The Miller firm has several more trials coming up for its plaintiffs.

Stakes are high with two Roundup cancer trials starting amid settlement talks

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It’s been nearly five years since international cancer scientists classified a popular weed-killing chemical as probably carcinogenic, news that triggered an explosion of lawsuits brought by cancer patients who blame the former chemical maker Monsanto Co. for their suffering.

Tens of thousands of U.S. plaintiffs – some lawyers involved in the litigation say over 100,000 – claim Monsanto’s Roundup herbicide and other glyphosate-based weed killers caused them to develop non-Hodgkin lymphoma, while Monsanto spent years hiding the risks from consumers.

The first three trials went badly for Monsanto and its German owner Bayer AG as outraged juries awarded over $2.3 billion in damages to four plaintiffs. Trial judges lowered the jury awards to a total of roughly $190 million, and all are under appeal.

Two new trials – one in California and one in Missouri – are now in the process of selecting juries. Opening statements are scheduled for Friday for the Missouri trial, which is taking place in St. Louis, Monsanto’s former home town. The judge in that case is allowing testimony to be televised and broadcast by Courtroom View Network.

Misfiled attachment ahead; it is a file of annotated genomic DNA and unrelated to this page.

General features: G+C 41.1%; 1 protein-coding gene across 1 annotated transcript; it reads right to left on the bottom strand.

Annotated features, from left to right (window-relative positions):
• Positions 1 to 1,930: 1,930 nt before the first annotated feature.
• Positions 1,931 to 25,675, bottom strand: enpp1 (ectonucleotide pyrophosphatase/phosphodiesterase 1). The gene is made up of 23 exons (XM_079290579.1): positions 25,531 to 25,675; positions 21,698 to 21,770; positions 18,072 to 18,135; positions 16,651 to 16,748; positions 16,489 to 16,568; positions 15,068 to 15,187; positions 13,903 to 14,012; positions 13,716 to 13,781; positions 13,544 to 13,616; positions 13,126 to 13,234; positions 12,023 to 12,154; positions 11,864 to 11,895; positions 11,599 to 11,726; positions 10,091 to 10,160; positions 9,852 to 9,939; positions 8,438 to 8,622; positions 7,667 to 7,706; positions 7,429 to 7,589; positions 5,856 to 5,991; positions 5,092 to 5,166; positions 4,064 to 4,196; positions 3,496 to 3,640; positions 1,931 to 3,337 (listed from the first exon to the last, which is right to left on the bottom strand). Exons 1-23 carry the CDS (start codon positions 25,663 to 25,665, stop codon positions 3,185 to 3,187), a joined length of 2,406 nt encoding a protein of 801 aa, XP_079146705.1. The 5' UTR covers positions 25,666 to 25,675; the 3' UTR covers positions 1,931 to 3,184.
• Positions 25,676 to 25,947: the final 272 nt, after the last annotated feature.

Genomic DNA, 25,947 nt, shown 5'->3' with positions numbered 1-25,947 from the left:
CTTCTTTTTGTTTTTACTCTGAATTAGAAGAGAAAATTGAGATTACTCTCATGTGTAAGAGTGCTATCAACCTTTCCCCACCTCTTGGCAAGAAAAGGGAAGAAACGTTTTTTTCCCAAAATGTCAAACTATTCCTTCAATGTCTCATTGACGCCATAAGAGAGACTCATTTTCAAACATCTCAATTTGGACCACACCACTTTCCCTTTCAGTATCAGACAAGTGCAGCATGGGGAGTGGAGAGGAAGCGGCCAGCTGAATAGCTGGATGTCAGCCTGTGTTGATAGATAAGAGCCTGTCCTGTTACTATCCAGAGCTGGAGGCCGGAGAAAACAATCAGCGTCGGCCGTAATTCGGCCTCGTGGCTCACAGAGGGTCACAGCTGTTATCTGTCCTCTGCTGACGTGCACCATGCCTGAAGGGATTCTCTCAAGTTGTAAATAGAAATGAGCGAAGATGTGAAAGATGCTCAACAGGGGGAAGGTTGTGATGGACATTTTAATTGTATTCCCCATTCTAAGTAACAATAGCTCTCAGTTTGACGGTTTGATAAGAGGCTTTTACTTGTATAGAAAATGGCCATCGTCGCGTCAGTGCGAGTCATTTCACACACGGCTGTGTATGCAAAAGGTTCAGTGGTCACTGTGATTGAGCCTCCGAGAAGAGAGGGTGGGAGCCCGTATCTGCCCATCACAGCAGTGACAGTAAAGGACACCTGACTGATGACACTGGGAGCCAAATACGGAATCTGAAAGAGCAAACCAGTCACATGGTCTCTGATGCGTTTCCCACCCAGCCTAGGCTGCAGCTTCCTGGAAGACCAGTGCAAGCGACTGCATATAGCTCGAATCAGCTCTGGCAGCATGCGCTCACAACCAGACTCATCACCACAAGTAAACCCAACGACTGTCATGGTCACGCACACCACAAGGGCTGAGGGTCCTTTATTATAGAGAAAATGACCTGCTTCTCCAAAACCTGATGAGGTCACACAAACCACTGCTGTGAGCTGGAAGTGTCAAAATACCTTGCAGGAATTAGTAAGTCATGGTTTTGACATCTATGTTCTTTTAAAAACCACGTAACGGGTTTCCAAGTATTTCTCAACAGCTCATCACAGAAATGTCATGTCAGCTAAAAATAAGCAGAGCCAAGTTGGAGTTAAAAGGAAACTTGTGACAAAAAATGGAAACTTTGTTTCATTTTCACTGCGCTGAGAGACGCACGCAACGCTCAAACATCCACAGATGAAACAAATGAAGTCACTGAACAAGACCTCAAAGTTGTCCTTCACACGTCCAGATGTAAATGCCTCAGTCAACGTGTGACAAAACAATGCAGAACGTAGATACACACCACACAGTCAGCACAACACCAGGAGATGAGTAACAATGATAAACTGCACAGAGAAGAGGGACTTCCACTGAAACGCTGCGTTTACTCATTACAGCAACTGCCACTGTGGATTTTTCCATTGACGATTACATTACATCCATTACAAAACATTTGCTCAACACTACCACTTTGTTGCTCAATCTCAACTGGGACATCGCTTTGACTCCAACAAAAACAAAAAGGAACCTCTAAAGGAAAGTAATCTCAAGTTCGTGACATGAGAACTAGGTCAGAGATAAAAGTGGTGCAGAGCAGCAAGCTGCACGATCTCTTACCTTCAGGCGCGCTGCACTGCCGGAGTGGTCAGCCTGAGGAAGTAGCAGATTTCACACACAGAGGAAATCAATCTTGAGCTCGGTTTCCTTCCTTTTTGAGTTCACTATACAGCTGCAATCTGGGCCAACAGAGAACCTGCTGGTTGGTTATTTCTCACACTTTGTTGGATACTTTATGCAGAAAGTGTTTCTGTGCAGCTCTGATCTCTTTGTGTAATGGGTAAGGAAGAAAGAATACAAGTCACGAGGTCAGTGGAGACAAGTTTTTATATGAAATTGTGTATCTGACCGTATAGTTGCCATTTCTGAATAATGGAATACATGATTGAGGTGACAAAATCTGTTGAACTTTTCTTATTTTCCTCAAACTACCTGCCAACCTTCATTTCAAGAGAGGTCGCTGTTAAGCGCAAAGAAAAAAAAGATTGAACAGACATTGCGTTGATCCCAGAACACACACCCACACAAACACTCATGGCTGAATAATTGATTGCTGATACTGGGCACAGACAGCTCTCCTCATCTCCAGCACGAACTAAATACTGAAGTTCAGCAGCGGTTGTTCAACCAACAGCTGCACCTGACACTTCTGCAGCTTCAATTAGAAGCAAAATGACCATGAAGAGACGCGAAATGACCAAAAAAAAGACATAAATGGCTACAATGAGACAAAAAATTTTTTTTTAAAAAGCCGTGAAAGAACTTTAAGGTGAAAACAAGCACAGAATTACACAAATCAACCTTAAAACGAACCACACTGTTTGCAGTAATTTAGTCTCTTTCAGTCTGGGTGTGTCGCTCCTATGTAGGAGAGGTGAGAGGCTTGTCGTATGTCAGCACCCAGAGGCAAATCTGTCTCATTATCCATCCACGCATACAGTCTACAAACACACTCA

Bayer has been desperate to avoid the spotlight of more trials and bring an end to the saga that has bludgeoned the pharmaceutical giant’s market capitalization, and exposed to the world Monsanto’s internal playbook for manipulating science, media and regulators.

It looks like that end could be coming soon.

“This effort to secure a comprehensive settlement of the Roundup cases has momentum,” mediator Ken Feinberg said in an interview. He said he is “cautiously optimistic” that a “national all-in” settlement of the U.S. lawsuits could happen within the next week or two. Feinberg was appointed last May by U.S. District Judge Vince Chhabria to facilitate the settlement process.

Neither side wants to wait and see how appeals filed over the trial verdicts play out, according to Feinberg, and Bayer hopes to have good news to report at its annual shareholders’ meeting in April.

“You’re rolling the dice with those appeals,” Feinberg said. “I don’t think anybody wants to wait until those appeals resolve.”

In a recent sign of settlement progress, a trial scheduled to start next week in California – Cotton v. Monsanto – has been postponed. A new trial date is now set for July.

And on Tuesday, Chhabria issued a stern order reminding both sides of the need for secrecy as the settlement talks proceed.

“At the request of the mediator, the parties are reminded that settlement discussions… are confidential and that the Court will not hesitate to enforce the confidentiality requirement with sanctions if necessary,” Chhabria wrote.